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Bannonism Will Live On

To what can we compare Stephen Bannon? I’m always tempted to see him as the picture to Donald Trump’s Dorian Gray, his face bursting another capillary every time Trump provokes North Korea on Twitter. A more serious analogy is to a sort of non-violent Jean-Paul Marat, the French Revolution-era scientist-turned-radical journalist. Like Bannon, Marat was a fervid nationalist. Like Bannon, he had his own populist newspaper, L’Ami du peuple (“The people’s friend”), which, as with Breitbart, became a case study in how a media outlet can undermine establishment politics. Like Bannon, Marat was obsessed with rooting out moderates wilting before his revolution, for him the Girondin members of France’s new assembly. And like Bannon, he was ultimately felled by the same supposed accommodators he’d tried to purge, in the former’s case the increasingly pliable Trump, in the latter’s a young Girondin named Charlotte Corday who stabbed Marat to death in his bathtub.

The most persuasive similarity between the two, however, is simply that Bannon is also a radical whose tactics, if not principles, have been lifted from the left rather than the right. Bannon himself has admitted as much, telling historian Ronald Radosh [1] that he’s a “Leninist” who wants “to bring everything crashing down, and destroy all of today’s establishment.” Barbara Boland was absolutely right in her recent essay at TAC [2] to note that Bannon measures up poorly against the powerful advisors of history: he doesn’t have the flexibility of a Machiavelli or the cognitive dissonance of a Seneca the Younger; his interest is in broadly enforcing his ideological blueprint, not dabbling in the minutiae of White House administration. Trump was only ever a vessel for his agenda. Though our ham-handed politics labels Bannon a “conservative,” he has about as much in common with Edmund Burke as your average sans-culotte, something I wager he’d readily admit to.

Bannon is an imperfect ideologue. He has a gargantuan ego that often leads him astray, perhaps lately towards the delusion that he himself would be a better populist messenger than the man he helped elect. But he’s also hit on a paradox at the core of today’s American conservatism. Conservatives, in theory at least, look with skepticism upon grand projects and giant leaps, which too often end up rupturing with the societal traditions they hold dear. Yet much of what conservatives support today is actually quite radical: banning all or most abortions, rolling back the regulatory state, rejecting decades of orthodoxy on the issue of climate change, a massive downshift of power from the federal government to states and localities, a moral ethic rooted in Christianity rather than identity politics—and lately questioning the “liberal international order” in favor of something more nationalist and protectionist. The enactment of such an agenda would cause a good deal of upheaval and uncertainty, exactly the sort of void conservatives’ forebears feared most.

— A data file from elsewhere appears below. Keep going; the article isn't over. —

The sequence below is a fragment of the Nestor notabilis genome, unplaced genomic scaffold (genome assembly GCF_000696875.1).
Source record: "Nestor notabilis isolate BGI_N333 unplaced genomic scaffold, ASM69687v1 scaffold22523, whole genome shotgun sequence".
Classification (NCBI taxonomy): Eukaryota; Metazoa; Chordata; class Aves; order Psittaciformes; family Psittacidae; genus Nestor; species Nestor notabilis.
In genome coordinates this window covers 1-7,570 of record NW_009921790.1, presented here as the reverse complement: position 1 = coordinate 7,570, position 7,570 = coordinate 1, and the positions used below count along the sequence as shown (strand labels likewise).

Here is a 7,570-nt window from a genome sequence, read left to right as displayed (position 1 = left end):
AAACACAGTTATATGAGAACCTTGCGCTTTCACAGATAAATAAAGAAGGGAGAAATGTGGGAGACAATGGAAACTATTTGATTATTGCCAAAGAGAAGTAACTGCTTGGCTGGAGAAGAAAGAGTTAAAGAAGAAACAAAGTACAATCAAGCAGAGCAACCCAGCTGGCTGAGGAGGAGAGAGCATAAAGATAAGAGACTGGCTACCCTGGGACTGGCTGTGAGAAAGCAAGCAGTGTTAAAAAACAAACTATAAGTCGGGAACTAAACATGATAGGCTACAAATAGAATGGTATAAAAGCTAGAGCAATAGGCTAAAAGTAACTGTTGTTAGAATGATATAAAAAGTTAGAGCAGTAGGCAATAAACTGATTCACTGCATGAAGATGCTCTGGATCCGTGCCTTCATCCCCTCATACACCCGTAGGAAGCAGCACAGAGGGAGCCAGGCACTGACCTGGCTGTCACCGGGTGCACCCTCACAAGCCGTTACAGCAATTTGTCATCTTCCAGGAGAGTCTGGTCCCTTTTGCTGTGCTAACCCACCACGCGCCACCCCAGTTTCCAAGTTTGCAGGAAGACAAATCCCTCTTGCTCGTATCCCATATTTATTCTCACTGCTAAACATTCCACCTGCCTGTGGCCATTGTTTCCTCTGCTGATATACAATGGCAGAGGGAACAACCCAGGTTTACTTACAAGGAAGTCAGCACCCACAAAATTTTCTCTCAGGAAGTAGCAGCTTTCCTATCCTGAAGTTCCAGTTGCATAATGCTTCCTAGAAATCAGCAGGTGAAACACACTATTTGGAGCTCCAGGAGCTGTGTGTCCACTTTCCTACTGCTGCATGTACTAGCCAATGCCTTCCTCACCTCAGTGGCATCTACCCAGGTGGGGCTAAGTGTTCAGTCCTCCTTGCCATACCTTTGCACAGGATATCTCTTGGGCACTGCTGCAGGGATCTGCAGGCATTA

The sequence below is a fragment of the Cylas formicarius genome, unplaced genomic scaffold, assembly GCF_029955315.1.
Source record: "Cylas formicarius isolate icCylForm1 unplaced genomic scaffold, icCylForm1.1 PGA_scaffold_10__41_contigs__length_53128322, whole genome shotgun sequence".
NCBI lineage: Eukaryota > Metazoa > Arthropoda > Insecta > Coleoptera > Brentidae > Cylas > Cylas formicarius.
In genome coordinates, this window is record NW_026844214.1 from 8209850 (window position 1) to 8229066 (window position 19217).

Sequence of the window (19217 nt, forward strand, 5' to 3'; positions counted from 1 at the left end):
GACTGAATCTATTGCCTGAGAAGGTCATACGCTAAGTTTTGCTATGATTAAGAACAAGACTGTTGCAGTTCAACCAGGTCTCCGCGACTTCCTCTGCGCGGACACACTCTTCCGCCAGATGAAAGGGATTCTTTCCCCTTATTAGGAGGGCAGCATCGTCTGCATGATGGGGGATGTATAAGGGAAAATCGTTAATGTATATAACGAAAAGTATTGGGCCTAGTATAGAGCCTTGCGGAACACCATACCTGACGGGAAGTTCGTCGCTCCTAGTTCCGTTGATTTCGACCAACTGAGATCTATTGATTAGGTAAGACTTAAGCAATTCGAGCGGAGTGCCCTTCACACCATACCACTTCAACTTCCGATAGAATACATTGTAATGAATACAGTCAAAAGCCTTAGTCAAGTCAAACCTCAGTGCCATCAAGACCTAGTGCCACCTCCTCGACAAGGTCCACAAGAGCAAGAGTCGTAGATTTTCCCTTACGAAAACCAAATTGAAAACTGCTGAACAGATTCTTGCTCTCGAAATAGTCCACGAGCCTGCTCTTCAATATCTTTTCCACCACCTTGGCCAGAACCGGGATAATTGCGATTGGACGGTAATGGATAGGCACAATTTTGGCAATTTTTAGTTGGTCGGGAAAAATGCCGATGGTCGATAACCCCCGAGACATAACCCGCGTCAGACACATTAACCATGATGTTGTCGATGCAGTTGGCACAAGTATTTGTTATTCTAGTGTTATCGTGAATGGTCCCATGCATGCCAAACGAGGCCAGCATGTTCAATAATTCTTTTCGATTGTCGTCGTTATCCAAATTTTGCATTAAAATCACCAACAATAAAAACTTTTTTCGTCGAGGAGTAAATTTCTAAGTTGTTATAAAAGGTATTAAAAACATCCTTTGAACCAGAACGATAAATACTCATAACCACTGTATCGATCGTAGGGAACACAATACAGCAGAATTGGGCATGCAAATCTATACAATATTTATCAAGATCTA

Some have wrangled with this contradiction by scaling back their proposals, claiming great problems can be addressed with light-touch solutions, like child tax credits to arrest sagging birth rates. Others, much of Conservative Inc. it seems, are fine pretending this tension doesn’t exist at all. Bannon’s approach has been to gleefully embrace conservatism’s radical side. Disagree with him all you like (and I do), but his is a perfectly logical position. His ascent—some would say his transformation—is a predictable consequence of conservatives yearning for something increasingly distant from the modern world, just as did young people in the quietly simmering 1950s. Indeed, there are many stylistic similarities between the radicals of today and those half a century ago: the “for the lulz” performance art of a Milo Yiannopoulos contains an echo of the prankster Yippies, for example. Those who lack cultural power can sell out, they can evolve, they can retreat to the catacombs—or they can take Bannon’s approach, they can transgress and pump their fists and try to burn it all down.

Bannon’s digestible binaries—establishment versus the people, globalists versus Americans—are easily superimposed on an electorate that’s itself divided both economically and culturally. Red states and the Rust Belt have for decades been the victims of bad federal policy; Bannonism gives them an abstract enemy to blame, a valve for their fury. The algorithmic and library-voiced Mitt Romney and the earnest Paul Ryan seem woefully inadequate by comparison: have those praying they run for higher office again learned nothing? In The Constitution of Liberty, F.A. Hayek critiques conservatism by defining it as “a brake on the vehicle of progress” and observing that a mere decrease in speed “cannot offer an alternative to the direction in which we are moving.” Likewise, while conventional taxes-and-terrorism Republican rhetoric doesn’t feel like much of a heave on the ship’s wheel, Bannonism furnishes a clear vision, a real change, swords to wield, dragons to slay. Guess which one has greater appeal right now?